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Wearable technology is quickly becoming the next big shakeup in the construction industry. While the idea of superhuman strength is admittedly a tad far fetched, the concept of a piece of equipment that distributes weight to alleviate accumulated stress on the body is entirely palpable.
Wearable technology is defined as “a category of technology devices that can be worn by a consumer and often includes tracking information related to health and fitness.” In the construction industry, exoskeletons are one type of wearable tech designed to increase workers’ strength and endurance to promote a safer and more productive work environment.
According to the 2018 Q4 Commercial Construction Index, 23% of onsite contractors believe that within the next three years, wearable technology will become widely implemented across job sites. With 75% of contractors thinking that advanced technologies can improve overall labor productivity, it’s hard to see a future where exoskeletons and other wearable construction tech aren’t a staple on every construction site.
What are the different types of exoskeletons?
Full-Body Support: A full-body suit is useful when having to lift or carry heavy tools and materials around a site. By increasing the user’s strength, this type of exoskeleton reduces strain on the majority of the body.
Arm Support: There are two types of exoskeletons designed to support a worker’s arm when working with heavy power tools. Power gloves strengthen the wearer’s grip and increase their endurance, which is useful when having to grip tools for extended periods. The second type, an arm support limb, acts as a third arm for the wearer. Working as a hard rest for equipment, this “extra arm” alleviates the strain of having to lift and use a heavy tool by making it appear to weigh less than it does.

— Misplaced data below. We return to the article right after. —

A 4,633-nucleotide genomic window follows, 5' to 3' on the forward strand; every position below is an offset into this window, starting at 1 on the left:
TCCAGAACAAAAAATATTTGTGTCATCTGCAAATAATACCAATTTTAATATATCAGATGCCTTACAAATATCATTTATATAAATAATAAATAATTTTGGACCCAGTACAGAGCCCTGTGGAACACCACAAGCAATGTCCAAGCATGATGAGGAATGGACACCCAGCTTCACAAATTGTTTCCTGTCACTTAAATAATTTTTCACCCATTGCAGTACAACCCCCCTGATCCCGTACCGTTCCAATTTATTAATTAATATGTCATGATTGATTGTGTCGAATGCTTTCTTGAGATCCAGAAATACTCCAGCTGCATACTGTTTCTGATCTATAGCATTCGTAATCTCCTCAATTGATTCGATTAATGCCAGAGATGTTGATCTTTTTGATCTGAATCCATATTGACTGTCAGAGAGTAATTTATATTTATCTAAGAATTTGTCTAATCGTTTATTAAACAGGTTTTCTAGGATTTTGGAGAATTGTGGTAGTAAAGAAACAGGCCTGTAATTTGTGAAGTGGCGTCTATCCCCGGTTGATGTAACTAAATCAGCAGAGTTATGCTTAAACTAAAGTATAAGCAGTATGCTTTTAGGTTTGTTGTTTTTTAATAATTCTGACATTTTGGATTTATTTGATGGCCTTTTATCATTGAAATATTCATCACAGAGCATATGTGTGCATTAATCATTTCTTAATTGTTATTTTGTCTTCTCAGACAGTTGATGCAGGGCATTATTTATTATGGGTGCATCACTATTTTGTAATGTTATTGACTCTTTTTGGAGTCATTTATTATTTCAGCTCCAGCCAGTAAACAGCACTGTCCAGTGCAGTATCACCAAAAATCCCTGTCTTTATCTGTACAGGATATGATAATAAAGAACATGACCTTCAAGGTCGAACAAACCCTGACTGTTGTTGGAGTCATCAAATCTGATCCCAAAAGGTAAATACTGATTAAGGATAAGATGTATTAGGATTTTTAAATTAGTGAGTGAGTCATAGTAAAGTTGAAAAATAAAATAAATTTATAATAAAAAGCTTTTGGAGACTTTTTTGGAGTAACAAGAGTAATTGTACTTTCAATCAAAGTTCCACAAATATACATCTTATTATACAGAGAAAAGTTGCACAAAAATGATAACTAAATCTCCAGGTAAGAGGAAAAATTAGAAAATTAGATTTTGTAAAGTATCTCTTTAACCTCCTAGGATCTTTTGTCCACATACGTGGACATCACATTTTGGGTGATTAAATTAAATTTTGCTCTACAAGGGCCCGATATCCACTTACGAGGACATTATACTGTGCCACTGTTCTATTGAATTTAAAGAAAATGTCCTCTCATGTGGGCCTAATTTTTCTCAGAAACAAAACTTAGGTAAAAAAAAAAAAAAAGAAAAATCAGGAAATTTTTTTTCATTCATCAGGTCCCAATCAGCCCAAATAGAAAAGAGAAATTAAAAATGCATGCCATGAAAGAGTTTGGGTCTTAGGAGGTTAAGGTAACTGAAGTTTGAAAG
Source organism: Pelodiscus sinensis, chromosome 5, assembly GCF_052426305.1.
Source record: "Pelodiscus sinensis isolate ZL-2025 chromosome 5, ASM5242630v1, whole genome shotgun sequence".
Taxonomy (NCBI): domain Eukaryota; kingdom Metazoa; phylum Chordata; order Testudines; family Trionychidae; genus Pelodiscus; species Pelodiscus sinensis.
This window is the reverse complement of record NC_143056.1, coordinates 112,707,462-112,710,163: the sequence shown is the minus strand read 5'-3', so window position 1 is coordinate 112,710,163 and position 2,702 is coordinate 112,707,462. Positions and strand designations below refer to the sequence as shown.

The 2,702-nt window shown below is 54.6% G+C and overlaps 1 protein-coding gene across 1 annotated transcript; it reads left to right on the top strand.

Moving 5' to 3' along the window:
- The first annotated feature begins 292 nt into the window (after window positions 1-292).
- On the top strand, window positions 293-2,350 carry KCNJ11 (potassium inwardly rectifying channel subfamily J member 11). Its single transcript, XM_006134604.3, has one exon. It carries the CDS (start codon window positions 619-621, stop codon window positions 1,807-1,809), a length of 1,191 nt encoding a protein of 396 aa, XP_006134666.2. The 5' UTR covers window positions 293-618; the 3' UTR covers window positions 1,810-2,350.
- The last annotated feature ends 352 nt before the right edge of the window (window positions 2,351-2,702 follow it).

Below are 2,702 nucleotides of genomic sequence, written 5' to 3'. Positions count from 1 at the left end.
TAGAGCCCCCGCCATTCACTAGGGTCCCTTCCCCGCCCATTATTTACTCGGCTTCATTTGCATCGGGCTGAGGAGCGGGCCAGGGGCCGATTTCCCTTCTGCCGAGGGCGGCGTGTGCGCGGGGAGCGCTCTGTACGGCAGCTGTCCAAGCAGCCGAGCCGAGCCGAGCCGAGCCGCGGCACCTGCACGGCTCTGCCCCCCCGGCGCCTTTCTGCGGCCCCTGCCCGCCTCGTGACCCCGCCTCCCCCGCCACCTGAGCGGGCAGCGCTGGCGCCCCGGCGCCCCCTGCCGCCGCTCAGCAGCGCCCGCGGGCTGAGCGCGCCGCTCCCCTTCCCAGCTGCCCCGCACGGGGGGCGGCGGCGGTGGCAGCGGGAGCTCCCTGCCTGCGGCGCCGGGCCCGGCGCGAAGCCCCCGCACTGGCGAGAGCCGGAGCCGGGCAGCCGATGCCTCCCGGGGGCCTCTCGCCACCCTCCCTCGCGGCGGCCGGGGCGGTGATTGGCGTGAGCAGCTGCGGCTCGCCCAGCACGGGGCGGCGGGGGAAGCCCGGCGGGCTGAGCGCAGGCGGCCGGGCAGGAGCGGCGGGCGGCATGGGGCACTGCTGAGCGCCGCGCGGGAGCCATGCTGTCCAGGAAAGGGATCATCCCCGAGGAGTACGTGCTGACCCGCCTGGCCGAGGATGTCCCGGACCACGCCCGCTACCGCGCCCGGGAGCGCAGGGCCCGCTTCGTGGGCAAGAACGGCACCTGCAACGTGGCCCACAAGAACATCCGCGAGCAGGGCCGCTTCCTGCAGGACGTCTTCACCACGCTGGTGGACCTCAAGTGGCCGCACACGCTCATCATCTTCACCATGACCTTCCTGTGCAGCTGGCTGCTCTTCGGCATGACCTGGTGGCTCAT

Crouching Support: For tasks that involve crouching or standing for extended periods, a “chairless chair” would redistribute weight from the knees by locking in place to provide the same ergonomic support you would have by sitting in an ordinary chair.
Back Support: When lifting, reaching, or bending over to pick up heavy objects, the strain caused to the back from improper lifting techniques leaves a toll on the body. With a back support exoskeleton, a worker would use the correct posture and lifting techniques every time to alleviate pressure and prevent straining.
What is preventing the wider adoption of this technology?
Exoskeletons are not a cheap endeavor. While in the past few years, costs have begun to decline, they are still an expensive item that many contractors are not ready to invest in. This hesitation is in part due to the lack of overall standards. Many contractors are reluctant to adopt when there is a lack of guidelines, directions, and test results. Those that have purchased the exoskeletons have begun to develop their own best practices for the tech, and as they continue to refine and share, the hesitation will decrease. According to Forbes:
“Lacking a commonly accepted set of terms and definitions places the responsibility squarely on early adopters to learn how to navigate between developer’s descriptions, claims, and marketing materials. But it doesn’t end there. Without standards, how wearables for the workplace are evaluated, and how the evaluation is described is also chaotic.”
Ask any general contractor what keeps them up at night, and they will tell you it’s thinking about the safety of their workers. With the wide adoption of wearable technology, contractors could see increases in labor productivity and, more importantly, worker safety.
Exoskeletons are just one example of the ways construction professionals are embracing technology to improve their craft. Here at RedTeam, we do our best to provide you with the resources to make sure that you never miss out on the latest Tech Trends.